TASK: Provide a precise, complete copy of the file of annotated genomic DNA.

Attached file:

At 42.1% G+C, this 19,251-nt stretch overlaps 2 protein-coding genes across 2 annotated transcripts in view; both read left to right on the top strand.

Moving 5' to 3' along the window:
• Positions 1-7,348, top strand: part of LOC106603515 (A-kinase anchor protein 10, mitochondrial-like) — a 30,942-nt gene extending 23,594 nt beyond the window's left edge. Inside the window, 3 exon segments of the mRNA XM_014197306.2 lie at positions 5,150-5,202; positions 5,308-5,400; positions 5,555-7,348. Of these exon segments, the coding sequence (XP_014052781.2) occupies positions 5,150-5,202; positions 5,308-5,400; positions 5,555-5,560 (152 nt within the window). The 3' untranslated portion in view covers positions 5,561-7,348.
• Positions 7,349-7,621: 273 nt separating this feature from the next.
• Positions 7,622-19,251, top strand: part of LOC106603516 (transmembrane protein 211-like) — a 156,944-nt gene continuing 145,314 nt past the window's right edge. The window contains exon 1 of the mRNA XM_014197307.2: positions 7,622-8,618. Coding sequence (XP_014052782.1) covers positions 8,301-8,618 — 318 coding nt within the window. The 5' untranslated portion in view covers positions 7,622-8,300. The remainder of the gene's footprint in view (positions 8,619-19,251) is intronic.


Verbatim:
At 42.1% G+C, this 19,251-nt stretch overlaps 2 protein-coding genes across 2 annotated transcripts in view; both read left to right on the top strand.

Moving 5' to 3' along the window:
• Positions 1-7,348, top strand: part of LOC106603515 (A-kinase anchor protein 10, mitochondrial-like) — a 30,942-nt gene extending 23,594 nt beyond the window's left edge. Inside the window, 3 exon segments of the mRNA XM_014197306.2 lie at positions 5,150-5,202; positions 5,308-5,400; positions 5,555-7,348. Of these exon segments, the coding sequence (XP_014052781.2) occupies positions 5,150-5,202; positions 5,308-5,400; positions 5,555-5,560 (152 nt within the window). The 3' untranslated portion in view covers positions 5,561-7,348.
• Positions 7,349-7,621: 273 nt separating this feature from the next.
• Positions 7,622-19,251, top strand: part of LOC106603516 (transmembrane protein 211-like) — a 156,944-nt gene continuing 145,314 nt past the window's right edge. The window contains exon 1 of the mRNA XM_014197307.2: positions 7,622-8,618. Coding sequence (XP_014052782.1) covers positions 8,301-8,618 — 318 coding nt within the window. The 5' untranslated portion in view covers positions 7,622-8,300. The remainder of the gene's footprint in view (positions 8,619-19,251) is intronic.